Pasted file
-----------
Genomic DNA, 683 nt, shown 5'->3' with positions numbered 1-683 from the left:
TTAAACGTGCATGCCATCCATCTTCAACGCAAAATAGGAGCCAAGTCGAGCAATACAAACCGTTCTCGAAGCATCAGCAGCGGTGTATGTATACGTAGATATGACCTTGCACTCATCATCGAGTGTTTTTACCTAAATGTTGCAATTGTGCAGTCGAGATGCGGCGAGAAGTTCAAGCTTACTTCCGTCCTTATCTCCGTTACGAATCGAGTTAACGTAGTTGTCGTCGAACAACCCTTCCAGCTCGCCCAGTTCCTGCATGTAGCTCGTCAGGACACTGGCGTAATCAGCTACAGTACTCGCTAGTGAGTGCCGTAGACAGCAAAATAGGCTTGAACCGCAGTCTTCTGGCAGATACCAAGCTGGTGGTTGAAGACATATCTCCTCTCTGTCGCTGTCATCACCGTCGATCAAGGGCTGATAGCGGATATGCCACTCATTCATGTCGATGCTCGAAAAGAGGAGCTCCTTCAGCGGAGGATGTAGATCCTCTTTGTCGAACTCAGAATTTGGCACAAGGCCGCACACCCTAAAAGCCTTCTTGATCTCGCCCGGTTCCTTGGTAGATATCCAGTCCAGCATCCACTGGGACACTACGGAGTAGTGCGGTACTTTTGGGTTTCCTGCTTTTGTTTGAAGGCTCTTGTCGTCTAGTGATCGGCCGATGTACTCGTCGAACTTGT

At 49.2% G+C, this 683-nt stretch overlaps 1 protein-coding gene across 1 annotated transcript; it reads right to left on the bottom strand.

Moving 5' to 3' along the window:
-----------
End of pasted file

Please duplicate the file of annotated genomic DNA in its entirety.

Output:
Genomic DNA, 683 nt, shown 5'->3' with positions numbered 1-683 from the left:
TTAAACGTGCATGCCATCCATCTTCAACGCAAAATAGGAGCCAAGTCGAGCAATACAAACCGTTCTCGAAGCATCAGCAGCGGTGTATGTATACGTAGATATGACCTTGCACTCATCATCGAGTGTTTTTACCTAAATGTTGCAATTGTGCAGTCGAGATGCGGCGAGAAGTTCAAGCTTACTTCCGTCCTTATCTCCGTTACGAATCGAGTTAACGTAGTTGTCGTCGAACAACCCTTCCAGCTCGCCCAGTTCCTGCATGTAGCTCGTCAGGACACTGGCGTAATCAGCTACAGTACTCGCTAGTGAGTGCCGTAGACAGCAAAATAGGCTTGAACCGCAGTCTTCTGGCAGATACCAAGCTGGTGGTTGAAGACATATCTCCTCTCTGTCGCTGTCATCACCGTCGATCAAGGGCTGATAGCGGATATGCCACTCATTCATGTCGATGCTCGAAAAGAGGAGCTCCTTCAGCGGAGGATGTAGATCCTCTTTGTCGAACTCAGAATTTGGCACAAGGCCGCACACCCTAAAAGCCTTCTTGATCTCGCCCGGTTCCTTGGTAGATATCCAGTCCAGCATCCACTGGGACACTACGGAGTAGTGCGGTACTTTTGGGTTTCCTGCTTTTGTTTGAAGGCTCTTGTCGTCTAGTGATCGGCCGATGTACTCGTCGAACTTGT

At 49.2% G+C, this 683-nt stretch overlaps 1 protein-coding gene across 1 annotated transcript; it reads right to left on the bottom strand.

Moving 5' to 3' along the window: